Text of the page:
Dismayed by the frequency of concussions and other traumatic brain injuries (TBIs) among dirt bike riders, former professional racers Bob Weber and Robert Reisinger endeavored to design a helmet that would reduce their likelihood and severity. What they came up with performed so well during laboratory tests—and in several high-profile crashes by top-level racers—that the technology is now being used in motorcycle helmets for the street as well as in bicycle helmets. And a collaborative effort by their company, 6D Helmets, and Dynamic Research, Inc., an independent helmet testing firm, was awarded a grant by the National Football League to further develop the technology for use in multi-impact helmets used by football players, hockey players and other athletes.
So what is this novel technology? It’s called Omni-Directional Suspension (ODS), a patented “fully active, in-helmet suspension and kinetic energy management system.” It consists of two nested expanded polystyrene (EPS) closed-cell foam liners—an inner liner closely molded to fit the head and an outer liner molded to fit inside the outer shell—that are connected by an array of strategically-placed, hourglass-shaped elastomer dampers, with a 7mm gap between the liners. The progressive spring-rate dampers allow the two EPS liners to move independently in six axes (“six degrees of freedom” inspired the company name), allowing the outer shell to move independently of the head. Upon impact, the liners are able to compress together and/or shear (shift laterally relative to each other) in any direction before they crush like EPS liners in other helmets—all of which absorbs and dissipates kinetic energy and reduces the amount of force transferred to the head.
Tests have shown that, compared to competing name-brand street helmets, the 6D ATS-1 helmet results in significantly less linear acceleration at low velocities (impacts that can cause concussions) and at high velocities (impacts that can cause severe TBIs or death). The 6D also results in significantly less angular acceleration (rotation) resulting from impacts occurring at indirect or oblique angles. This is particularly important because research has found that angular acceleration contributes to TBIs more than linear acceleration.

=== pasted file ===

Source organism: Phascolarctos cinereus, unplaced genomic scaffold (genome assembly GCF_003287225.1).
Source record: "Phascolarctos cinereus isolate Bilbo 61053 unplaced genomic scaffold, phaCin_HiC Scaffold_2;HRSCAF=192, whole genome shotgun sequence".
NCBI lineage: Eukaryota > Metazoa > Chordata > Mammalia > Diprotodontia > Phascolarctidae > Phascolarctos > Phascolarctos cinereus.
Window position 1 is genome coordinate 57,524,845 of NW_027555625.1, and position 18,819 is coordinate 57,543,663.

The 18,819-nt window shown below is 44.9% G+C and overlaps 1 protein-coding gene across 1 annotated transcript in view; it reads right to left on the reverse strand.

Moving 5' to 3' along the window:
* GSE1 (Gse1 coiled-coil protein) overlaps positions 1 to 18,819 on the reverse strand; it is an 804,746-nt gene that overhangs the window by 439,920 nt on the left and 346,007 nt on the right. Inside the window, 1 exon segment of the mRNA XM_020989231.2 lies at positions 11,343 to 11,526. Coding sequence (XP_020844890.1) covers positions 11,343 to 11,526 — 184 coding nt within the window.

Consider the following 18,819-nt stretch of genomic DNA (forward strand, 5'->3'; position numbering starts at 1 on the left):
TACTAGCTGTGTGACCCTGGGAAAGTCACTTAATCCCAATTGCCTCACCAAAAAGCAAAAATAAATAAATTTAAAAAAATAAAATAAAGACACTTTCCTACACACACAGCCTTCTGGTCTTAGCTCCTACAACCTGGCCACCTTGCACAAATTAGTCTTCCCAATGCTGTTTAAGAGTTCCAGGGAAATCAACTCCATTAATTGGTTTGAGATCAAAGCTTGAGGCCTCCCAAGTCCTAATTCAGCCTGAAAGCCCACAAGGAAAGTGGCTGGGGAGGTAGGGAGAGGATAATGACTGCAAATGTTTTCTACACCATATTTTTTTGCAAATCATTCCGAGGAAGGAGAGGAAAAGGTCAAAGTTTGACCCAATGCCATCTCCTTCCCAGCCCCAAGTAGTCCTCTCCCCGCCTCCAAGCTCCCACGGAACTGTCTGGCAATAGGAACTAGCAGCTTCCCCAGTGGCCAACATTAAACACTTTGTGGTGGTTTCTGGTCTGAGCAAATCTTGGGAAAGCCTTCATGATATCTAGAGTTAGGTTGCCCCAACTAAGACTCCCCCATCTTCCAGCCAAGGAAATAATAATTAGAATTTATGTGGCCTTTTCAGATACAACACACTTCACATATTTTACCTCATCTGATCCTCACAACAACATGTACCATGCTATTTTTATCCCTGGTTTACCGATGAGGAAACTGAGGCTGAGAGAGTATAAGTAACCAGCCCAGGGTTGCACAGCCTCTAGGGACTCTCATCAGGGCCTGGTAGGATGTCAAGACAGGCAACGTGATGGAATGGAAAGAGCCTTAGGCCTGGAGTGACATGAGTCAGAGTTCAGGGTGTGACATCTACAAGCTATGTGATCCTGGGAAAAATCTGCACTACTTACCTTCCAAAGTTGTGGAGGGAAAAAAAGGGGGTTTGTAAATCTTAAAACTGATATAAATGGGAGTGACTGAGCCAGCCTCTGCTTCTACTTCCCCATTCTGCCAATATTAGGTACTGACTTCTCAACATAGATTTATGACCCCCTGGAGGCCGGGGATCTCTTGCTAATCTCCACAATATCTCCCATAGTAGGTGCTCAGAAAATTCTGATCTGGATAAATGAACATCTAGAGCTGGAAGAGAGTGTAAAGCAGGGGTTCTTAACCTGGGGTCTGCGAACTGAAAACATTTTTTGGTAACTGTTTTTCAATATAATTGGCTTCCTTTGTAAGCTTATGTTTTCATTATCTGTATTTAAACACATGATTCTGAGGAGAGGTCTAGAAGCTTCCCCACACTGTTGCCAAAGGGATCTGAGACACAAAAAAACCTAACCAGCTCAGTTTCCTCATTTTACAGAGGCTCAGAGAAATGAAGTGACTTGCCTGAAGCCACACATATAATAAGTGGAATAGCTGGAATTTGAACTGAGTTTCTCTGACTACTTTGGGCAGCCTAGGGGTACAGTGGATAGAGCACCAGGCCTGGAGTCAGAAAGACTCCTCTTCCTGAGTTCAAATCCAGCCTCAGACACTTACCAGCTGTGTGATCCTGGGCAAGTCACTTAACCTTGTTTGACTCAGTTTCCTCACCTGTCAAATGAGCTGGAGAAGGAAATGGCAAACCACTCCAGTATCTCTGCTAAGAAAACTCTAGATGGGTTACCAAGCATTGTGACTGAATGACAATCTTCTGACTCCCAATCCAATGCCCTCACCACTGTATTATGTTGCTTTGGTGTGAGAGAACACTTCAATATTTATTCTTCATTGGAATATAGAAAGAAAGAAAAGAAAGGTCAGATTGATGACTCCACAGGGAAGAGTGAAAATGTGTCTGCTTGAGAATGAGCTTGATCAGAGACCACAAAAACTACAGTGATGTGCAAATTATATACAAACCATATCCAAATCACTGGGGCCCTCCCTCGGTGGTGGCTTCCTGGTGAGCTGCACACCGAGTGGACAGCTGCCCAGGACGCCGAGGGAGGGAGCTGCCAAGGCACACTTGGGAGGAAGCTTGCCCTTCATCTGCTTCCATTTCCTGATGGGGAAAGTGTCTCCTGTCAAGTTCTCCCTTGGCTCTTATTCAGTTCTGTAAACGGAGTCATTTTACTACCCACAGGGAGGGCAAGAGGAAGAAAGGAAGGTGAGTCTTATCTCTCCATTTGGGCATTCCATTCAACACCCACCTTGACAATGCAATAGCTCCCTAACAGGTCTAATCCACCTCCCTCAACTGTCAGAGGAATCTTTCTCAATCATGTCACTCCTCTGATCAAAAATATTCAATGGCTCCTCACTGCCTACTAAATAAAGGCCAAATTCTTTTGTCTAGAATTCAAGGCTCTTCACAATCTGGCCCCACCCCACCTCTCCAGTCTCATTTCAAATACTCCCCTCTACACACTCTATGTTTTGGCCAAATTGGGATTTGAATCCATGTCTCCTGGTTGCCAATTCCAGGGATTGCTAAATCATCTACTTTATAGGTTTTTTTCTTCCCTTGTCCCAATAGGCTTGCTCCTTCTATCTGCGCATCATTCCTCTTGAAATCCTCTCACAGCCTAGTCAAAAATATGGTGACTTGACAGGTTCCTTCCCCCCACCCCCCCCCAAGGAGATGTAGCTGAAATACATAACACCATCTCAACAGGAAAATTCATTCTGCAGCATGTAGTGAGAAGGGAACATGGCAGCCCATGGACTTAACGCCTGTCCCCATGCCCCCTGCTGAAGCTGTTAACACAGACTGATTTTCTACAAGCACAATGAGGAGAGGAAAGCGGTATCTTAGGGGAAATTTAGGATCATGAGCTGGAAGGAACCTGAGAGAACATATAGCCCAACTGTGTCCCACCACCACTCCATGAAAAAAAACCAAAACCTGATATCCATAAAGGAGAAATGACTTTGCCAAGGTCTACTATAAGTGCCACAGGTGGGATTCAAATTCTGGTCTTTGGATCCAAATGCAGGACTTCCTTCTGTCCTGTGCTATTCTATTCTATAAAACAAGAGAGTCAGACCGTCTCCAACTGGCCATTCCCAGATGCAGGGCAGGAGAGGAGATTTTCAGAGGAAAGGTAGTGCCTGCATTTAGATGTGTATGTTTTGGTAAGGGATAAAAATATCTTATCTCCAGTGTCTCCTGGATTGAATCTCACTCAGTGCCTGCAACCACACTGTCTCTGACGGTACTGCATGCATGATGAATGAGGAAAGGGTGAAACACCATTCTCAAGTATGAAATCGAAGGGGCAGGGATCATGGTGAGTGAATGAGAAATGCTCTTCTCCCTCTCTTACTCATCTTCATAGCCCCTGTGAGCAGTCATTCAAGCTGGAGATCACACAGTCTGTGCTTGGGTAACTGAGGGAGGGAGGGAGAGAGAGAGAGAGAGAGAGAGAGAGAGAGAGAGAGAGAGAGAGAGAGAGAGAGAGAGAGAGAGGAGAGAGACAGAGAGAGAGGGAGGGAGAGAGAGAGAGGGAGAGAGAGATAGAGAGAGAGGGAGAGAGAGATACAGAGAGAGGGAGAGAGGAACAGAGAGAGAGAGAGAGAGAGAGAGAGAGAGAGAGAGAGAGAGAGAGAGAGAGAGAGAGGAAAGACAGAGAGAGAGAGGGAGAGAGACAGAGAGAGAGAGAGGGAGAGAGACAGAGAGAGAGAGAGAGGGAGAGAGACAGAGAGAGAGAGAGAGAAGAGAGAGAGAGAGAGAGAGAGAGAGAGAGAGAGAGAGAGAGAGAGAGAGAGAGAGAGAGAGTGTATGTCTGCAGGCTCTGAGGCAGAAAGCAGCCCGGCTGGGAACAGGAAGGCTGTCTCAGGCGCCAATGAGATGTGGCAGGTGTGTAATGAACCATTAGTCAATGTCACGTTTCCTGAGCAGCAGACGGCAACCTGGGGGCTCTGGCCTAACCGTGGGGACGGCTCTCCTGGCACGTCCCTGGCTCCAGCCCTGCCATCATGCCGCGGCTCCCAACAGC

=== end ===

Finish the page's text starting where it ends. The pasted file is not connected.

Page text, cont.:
The great thing about 6D’s ODS technology is that, except for a slightly larger outer shell to accommodate the dual-liner design, you’d never know it was there until you needed it. The ATS-1 doesn’t flex in any noticeable way, and, thanks in part to its lightweight carbon-fiber shell, there’s not a major weight penalty; our size medium weighs 3 pounds, 14.1 ounces—just 4.5 ounces heavier than Shoei’s top-of-the-line X-Fourteen helmet tested last month.
An added benefit of the ODS design is that the space between the dual liners allows air to flow throughout the helmet, and with multiple intake and exhaust vents, the ATS-1 is well ventilated. The helmet is all-day comfortable and has all of the features you’d expect in a premium helmet: an EPS-lined chinbar; a scratch-resistant, UV-blocking, locking face shield that’s easy to remove without tools and includes a Pinlock anti-fog insert; a removable, washable comfort liner; integrated speaker pockets; removable breath guard and chin curtain; and emergency-release cheek pads. On the down side, the helmet is somewhat noisy, but it doesn’t bother me when I wear earplugs.
Research suggests that the 6D ATS-1, which exceeds DOT and ECE 22.05 standards, provides some of the best protection you can buy, which justifies its premium price—MSRP is $895. It comes with a 3-year limited warranty and is available in sizes XS-XXL (spread over three shell sizes) in Gloss White, Gloss Black or Matte Black.
For more information, visit 6dhelmets.com.